If you have stale bread on hand, French toast is a delightful Sunday morning that comes together quickly. What if you don’t?
Even if you just purchased bread from the supermarket, you may learn how to make it stale for French toast. It increases the number of stages in the recipe, but the final product is always worth it.
But first and foremost, why do we need stale bread for French toast? Let us investigate!
- Do You Need Stale Bread for French Toast?
- Why Use Stale Bread for French Toast?
- How Do I Make Bread Stale for French Toast?
- Frequently Asked Questions
- Final Thoughts
- How do you make bread stale fast for French toast?
- What is the fastest way to make bread stale?
- How long to soak stale bread for French toast?
- Can you dry out bread for French toast?
- What can I use if I don’t have stale bread for French toast?
- How long does it take for bread to get stale sitting out?
- How long does it take bread to go stale?
Do You Need Stale Bread for French Toast?
Every recipe for French toast begins with stale or dried-out bread. It has become such common knowledge that we no longer debate whether we need stale bread or whether new bread would suffice.
Fresh bread is useful for a variety of purposes. You can’t image a tasty BLT or Pb&J on bread that’s been hanging around for a long, can you?
But is stale or dry bread for French toast merely a stuffy old custom handed down from a century ago? Or does it have an effect on the dish’s overall texture and flavor?
It turns out that somewhat dry or stale bread is required to obtain the desired result of golden, fluffy, but custardy French toast. And I’ve done the research on why stale bread is the greatest choice for French toast so you don’t have to!
Why Use Stale Bread for French Toast?
Here are a few reasons why you should stain or dry your bread before making the best French toast:
This is arguably the most important reason why you shouldn’t prepare French toast using bread that isn’t stale or dry.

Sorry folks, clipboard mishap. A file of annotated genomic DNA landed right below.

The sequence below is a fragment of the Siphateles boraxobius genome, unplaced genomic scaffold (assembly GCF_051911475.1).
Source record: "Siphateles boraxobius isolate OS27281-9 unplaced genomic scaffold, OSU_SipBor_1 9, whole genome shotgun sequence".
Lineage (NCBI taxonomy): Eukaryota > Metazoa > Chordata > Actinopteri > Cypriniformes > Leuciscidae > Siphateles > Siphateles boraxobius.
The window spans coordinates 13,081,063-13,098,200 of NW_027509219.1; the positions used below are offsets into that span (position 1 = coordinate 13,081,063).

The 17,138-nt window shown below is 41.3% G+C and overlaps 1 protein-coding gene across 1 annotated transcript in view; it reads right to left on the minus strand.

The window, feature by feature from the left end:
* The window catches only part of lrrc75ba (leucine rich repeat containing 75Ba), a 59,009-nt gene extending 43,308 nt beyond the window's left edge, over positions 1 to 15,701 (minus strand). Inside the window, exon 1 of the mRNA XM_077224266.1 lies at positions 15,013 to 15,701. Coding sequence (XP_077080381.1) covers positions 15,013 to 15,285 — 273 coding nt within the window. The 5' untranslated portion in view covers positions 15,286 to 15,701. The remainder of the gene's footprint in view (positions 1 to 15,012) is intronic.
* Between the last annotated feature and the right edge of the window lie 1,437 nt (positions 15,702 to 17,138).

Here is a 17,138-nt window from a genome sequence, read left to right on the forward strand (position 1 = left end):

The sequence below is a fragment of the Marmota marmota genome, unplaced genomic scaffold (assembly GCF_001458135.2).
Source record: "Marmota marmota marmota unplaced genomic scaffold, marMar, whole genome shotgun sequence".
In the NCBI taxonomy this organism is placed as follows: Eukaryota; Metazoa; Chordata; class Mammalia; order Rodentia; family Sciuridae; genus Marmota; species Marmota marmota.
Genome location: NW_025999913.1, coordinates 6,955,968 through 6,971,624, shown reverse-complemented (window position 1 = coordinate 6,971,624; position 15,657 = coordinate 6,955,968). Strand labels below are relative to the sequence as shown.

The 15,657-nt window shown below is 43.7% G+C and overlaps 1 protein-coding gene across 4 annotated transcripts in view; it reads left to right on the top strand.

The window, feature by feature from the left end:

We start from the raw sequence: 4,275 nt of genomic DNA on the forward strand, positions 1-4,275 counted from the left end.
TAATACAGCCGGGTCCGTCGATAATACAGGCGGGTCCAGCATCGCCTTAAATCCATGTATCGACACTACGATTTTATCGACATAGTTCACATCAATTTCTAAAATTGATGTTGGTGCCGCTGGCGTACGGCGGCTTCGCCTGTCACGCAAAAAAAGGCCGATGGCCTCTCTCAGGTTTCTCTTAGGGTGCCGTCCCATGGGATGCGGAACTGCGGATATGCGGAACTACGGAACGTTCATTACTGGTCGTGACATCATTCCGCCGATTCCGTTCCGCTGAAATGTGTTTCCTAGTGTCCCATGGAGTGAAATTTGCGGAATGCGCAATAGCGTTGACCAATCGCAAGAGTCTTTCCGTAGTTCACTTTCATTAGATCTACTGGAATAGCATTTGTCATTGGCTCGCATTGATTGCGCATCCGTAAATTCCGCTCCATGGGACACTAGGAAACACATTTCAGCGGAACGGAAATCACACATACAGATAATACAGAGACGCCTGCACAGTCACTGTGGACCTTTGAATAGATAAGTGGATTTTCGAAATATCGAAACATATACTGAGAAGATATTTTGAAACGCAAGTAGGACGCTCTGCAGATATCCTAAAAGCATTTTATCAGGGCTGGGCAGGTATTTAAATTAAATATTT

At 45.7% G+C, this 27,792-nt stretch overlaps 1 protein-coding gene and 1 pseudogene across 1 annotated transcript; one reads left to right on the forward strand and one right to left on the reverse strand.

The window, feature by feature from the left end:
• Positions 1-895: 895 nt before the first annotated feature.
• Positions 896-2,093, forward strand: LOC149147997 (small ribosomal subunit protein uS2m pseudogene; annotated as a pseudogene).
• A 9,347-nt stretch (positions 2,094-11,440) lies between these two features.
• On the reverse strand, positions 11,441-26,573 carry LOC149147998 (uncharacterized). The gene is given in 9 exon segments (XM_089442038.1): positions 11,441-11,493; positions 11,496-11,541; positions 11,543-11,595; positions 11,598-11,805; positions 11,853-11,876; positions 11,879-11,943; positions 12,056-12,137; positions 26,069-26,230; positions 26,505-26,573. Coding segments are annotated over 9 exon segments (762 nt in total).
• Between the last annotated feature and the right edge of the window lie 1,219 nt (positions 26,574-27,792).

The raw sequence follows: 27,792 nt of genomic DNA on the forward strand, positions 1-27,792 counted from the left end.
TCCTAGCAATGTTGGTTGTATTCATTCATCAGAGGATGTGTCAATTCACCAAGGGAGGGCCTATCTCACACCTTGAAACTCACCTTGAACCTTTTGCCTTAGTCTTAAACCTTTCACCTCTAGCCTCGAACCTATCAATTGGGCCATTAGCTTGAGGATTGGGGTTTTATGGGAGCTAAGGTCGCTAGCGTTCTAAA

Because stale bread has far less moisture than new bread, a piece of stale bread is rougher and more stiff than a fresh one.
So, adding moisture in the form of the egg and milk custard softens it somewhat, but only to the point where it can still be handled and flipped on the burner.
If you soak fresh bread with custard, it will dissolve before it ever touches the pan or griddle.
This is connected to the preceding point, although it is more of a gastronomical than a practical one.
If you soak a slice of stale bread in the egg custard, it may be cooked while keeping its height, giving the finished product a fluffy texture.
A slice of fresh bread, on the other hand, will bow under the weight of the egg custard and disintegrate into a sticky, flat piece of toast. The outcome is virtually always poorer than that of the stale bread.
Last but not least, the stale bread works as a sponge, soaking up the egg and dairy custard. The final French toast will be on the same level as the soak, depending on how tasty you create it.
Adding vanilla essence (or vanilla bean if you’re feeling fancy), cinnamon, or orange zest may considerably improve the final dish. All of these flavors permeate the bread, making it delightful both inside and out.
Because there is no capillary action drawing the soak inside when using fresh bread, most of the soak will stay on the outside. As a result, the taste will not enter the fresh bread as much as it does the stale bread.
So, now that we know why stale bread is essential for French toast, let’s figure out how to make it stale!
How Do I Make Bread Stale for French Toast?
There are a few methods for making bread stale or dry enough for French toast. Each approach is dependent on how much time you have until your French toast is done.
1 – Leave It Out Overnight
This is the no-frills, no-nonsense method for stale bread: just let it become stale the old-fashioned way, with air and time.
The transfer of moisture from the starch granules to the surrounding air spaces in the bread causes stale bread. This occurs faster if there is a larger surface area where the moisture may escape.
As a result, the bread should preferably be sliced and spread out so that air may flow around it. I prefer to cut my bread into half-inch slices, place them on a wire rack (or crumpled aluminum foil), and leave them out overnight.
You’ll have bread that has lost most of its moisture and is ready to dip in some egg and milk custard in the morning!
2 – Put It in a Low Oven
If you’re wanting French toast right now, your only alternative is to dry it out by evaporation. You can do this in either a toaster oven or a conventional oven; just make sure the temperature is low enough.
I like to do this directly on the oven grates to enable the bread to lose moisture more quickly, but you may also use a baking sheet and wire rack. Just be prepared for a lengthier wait.
Cut your bread as thick as you wish, then bake it for approximately 2030 minutes, or until it is mostly dry to the touch.
It won’t be bone dry when you pull it out, but let it to cool for 1015 minutes and you’ll notice how dry it becomes.
This approach is ideal if you want your French toast to retain some of the scent and taste of freshly cooked bread.